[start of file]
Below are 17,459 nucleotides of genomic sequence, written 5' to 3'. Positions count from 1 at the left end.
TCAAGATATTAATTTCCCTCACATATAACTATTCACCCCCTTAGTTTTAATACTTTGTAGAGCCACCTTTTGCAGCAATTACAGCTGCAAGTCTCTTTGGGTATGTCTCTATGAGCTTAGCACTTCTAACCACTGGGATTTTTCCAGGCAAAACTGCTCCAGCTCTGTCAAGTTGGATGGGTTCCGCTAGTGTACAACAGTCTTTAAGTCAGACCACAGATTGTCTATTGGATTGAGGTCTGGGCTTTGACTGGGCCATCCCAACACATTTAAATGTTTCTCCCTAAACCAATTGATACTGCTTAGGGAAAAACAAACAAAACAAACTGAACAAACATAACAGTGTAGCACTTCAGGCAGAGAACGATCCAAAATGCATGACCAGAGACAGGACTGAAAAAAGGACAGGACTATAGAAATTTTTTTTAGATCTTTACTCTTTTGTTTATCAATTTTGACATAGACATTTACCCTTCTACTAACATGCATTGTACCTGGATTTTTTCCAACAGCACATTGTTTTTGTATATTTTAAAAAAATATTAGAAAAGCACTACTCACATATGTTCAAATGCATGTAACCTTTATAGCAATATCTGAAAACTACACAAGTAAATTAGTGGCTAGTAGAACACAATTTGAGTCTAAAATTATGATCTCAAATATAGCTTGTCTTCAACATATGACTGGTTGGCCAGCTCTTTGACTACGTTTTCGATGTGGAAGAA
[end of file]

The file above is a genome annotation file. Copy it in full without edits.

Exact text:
Below are 17,459 nucleotides of genomic sequence, written 5' to 3'. Positions count from 1 at the left end.
TCAAGATATTAATTTCCCTCACATATAACTATTCACCCCCTTAGTTTTAATACTTTGTAGAGCCACCTTTTGCAGCAATTACAGCTGCAAGTCTCTTTGGGTATGTCTCTATGAGCTTAGCACTTCTAACCACTGGGATTTTTCCAGGCAAAACTGCTCCAGCTCTGTCAAGTTGGATGGGTTCCGCTAGTGTACAACAGTCTTTAAGTCAGACCACAGATTGTCTATTGGATTGAGGTCTGGGCTTTGACTGGGCCATCCCAACACATTTAAATGTTTCTCCCTAAACCAATTGATACTGCTTAGGGAAAAACAAACAAAACAAACTGAACAAACATAACAGTGTAGCACTTCAGGCAGAGAACGATCCAAAATGCATGACCAGAGACAGGACTGAAAAAAGGACAGGACTATAGAAATTTTTTTTAGATCTTTACTCTTTTGTTTATCAATTTTGACATAGACATTTACCCTTCTACTAACATGCATTGTACCTGGATTTTTTCCAACAGCACATTGTTTTTGTATATTTTAAAAAAATATTAGAAAAGCACTACTCACATATGTTCAAATGCATGTAACCTTTATAGCAATATCTGAAAACTACACAAGTAAATTAGTGGCTAGTAGAACACAATTTGAGTCTAAAATTATGATCTCAAATATAGCTTGTCTTCAACATATGACTGGTTGGCCAGCTCTTTGACTACGTTTTCGATGTGGAAGAA